Plumbing Tips For Your New Construction Kitchen

Building a new kitchen from the ground up is like having a clean slate. You get to decide where all the fixtures and appliances will be located, size,...

Building a new kitchen from the ground up is like having a clean slate. You get to decide where all the fixtures and appliances will be located, size, color scheme and layout. Whether you’re building a new house or adding onto an existing one, having a new kitchen is an exciting prospect for most homeowners because the kitchen is the main activity hub for many homes.

But like with any construction project, the devil is in the details. A new kitchen is a dream come true if built properly, but can quickly turn into a nightmare if the plans are hastily thrown together and the work isn’t done correctly.

Find The Right Contractors

Building a kitchen is usually more than a one-man job. At the very least, you’ll need a carpenter and a plumber. The two must coordinate their work so they don’t get in each other’s way.

Also, it’s very important that the plumber you hire is licensed and insured. If they’re not, then you’re asking for trouble down the road. For a plumber to be licensed, for example, he must have so many on-the-job hours logged and pass a comprehensive test.

Follow The Proper Plumbing Codes

Plumbing codes are rules that dictate how plumbing work is done. Everything from the type of pipe used to where the pipe can be placed is covered by the plumbing code. On a national level, this is called the National Standard Plumbing Code (NSPC). The NSPC provides a basic framework for plumbing, and states and counties will usually have their own codes based on the NSPC.

Why are plumbing codes so important? They’re meant to keep you safe and ensure your house’s plumbing system will work like it should. Any licensed plumber will be familiar with these codes and can advise you on how the codes will affect your new kitchen design.

Use Energy Efficient Appliances

While high energy efficient appliances are typically more costly than their lower efficiency counterparts, you’ll typically end up saving more over the long term in reduced water, electricity and gas use. You might even get a tax benefit by using energy efficient appliances.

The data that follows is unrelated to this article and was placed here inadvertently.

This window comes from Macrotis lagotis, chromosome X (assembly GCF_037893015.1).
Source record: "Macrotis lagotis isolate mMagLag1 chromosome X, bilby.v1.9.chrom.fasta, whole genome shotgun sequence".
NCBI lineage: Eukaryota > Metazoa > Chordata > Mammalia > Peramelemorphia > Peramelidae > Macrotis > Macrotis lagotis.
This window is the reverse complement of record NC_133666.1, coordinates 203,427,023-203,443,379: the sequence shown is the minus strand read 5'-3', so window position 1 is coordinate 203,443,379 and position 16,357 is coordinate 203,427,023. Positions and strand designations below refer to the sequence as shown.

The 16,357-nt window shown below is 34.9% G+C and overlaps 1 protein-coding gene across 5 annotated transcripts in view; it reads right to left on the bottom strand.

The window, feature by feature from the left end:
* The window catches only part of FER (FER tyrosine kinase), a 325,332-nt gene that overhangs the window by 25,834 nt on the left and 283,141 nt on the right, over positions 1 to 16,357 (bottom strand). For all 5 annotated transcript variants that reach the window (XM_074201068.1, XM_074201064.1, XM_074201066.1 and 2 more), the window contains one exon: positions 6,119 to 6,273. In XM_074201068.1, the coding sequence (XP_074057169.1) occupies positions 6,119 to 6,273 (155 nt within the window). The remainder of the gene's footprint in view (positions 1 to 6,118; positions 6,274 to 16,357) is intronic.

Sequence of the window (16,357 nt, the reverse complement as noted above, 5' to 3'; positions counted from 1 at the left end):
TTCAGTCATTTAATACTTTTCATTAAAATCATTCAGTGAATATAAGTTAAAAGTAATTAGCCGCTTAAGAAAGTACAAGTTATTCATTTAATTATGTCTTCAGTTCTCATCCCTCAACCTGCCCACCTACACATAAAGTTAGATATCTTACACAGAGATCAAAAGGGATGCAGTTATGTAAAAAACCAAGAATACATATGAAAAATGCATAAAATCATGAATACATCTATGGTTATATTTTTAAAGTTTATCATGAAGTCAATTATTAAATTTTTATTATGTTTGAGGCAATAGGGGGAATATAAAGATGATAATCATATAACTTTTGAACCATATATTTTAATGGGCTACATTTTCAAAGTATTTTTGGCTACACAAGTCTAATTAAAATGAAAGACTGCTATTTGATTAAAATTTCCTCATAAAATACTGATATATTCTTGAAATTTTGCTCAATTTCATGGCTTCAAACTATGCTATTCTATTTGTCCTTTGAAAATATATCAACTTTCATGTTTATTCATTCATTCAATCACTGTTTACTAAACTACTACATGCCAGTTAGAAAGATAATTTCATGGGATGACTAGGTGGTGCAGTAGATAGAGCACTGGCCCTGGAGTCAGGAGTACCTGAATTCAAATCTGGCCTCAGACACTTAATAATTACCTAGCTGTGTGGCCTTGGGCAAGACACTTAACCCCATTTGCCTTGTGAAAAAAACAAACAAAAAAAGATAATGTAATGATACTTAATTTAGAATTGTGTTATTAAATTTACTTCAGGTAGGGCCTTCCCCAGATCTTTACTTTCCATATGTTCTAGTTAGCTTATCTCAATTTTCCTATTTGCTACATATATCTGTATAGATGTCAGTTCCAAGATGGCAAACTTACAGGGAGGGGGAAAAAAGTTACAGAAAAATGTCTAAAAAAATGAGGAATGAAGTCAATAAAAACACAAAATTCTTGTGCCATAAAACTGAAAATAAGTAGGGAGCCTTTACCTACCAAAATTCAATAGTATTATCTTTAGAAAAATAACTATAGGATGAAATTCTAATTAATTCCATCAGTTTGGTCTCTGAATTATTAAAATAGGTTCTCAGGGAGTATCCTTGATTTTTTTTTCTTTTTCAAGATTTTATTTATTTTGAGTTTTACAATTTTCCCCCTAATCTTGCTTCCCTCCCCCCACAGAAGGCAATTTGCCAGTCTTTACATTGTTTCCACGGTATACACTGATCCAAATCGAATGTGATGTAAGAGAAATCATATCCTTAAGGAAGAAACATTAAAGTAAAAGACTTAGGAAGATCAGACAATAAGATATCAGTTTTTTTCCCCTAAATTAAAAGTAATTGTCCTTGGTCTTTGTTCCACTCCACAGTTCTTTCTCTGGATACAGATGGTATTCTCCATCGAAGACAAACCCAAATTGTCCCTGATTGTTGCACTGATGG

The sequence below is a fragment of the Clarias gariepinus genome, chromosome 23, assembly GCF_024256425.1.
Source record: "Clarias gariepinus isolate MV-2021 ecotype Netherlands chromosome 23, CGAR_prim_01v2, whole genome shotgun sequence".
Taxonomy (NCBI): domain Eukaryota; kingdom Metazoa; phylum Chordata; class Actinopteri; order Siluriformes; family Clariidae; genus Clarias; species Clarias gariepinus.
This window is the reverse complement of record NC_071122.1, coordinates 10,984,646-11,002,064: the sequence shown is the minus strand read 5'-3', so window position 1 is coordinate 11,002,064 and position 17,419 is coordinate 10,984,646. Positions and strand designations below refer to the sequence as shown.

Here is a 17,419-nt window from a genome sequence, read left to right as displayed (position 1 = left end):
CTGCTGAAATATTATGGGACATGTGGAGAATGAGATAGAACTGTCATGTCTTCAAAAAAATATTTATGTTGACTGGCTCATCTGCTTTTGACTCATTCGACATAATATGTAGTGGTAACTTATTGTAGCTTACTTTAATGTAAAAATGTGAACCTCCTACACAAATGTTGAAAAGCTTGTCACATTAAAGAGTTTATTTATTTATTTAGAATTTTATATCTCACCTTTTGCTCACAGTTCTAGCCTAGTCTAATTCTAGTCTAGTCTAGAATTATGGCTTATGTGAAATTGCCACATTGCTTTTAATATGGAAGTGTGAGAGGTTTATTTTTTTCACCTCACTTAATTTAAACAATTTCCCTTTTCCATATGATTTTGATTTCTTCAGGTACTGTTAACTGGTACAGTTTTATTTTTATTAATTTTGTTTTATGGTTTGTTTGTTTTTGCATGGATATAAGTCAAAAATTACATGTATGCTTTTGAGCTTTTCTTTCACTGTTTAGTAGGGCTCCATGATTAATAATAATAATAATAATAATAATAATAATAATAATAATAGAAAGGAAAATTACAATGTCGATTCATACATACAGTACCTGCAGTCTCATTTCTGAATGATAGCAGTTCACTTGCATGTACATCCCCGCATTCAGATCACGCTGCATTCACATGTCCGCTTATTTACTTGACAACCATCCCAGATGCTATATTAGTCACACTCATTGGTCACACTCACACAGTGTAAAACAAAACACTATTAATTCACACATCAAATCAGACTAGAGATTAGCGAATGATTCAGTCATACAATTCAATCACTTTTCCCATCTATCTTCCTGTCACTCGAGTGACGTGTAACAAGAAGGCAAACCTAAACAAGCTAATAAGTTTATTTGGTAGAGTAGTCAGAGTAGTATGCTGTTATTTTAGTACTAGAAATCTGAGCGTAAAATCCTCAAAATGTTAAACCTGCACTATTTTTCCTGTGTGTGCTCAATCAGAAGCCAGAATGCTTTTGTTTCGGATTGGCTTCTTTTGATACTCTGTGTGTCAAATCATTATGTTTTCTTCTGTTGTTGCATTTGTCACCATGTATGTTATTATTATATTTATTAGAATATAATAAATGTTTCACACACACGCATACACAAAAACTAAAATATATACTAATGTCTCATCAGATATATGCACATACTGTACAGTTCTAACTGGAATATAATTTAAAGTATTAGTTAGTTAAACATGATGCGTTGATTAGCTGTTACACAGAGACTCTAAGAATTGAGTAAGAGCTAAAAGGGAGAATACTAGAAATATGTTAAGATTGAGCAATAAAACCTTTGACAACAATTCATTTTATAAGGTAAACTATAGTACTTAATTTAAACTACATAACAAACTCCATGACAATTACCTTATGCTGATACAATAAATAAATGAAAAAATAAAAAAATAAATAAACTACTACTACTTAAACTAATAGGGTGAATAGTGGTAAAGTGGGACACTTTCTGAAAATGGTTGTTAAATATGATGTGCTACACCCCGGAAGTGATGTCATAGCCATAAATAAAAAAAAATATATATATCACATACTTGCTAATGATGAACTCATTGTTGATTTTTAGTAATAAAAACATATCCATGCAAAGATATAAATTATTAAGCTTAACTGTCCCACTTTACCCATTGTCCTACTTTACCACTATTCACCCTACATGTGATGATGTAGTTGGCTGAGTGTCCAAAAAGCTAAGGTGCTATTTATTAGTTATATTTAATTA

Most refrigerators on the market today, for example, are much more energy efficient than the ones sold even a decade ago. The same applies to ovens/stoves and dishwashers. Your plumber and/or contractor can advise you on the best appliances to use with your particular kitchen design.

Shut-off Valves

You’ll want to make sure all the new plumbing fixtures in your new kitchen have their own shut-off valves. This way, if there’s an issue with the kitchen sink, for example, you won’t need to turn off the main water valve to your entire house to fix the kitchen sink. It’s also much more convenient.

Proper Venting

There are two areas in a kitchen that need venting. The first is a ventilation fan somewhere above the stove area. This can suck smoke and cooking odor out of the kitchen. Another area where ventilation is needed is near the drainage pipe from the kitchen sink. Without this venting, the sink won’t drain properly and you could find yourself with a flooded kitchen floor.

Final Inspection

If everything has been done properly and the right permits have been filed, someone from your local government will come inspect your new kitchen. Think of this inspection as a double-checking of the plumber’s work. The inspector will ensure everything is done to code and running in good order.

A new construction kitchen is exciting. But you don’t want to rush it or take short-cuts. Get it done right the first time and you’ll be cooking up a storm for years to come.

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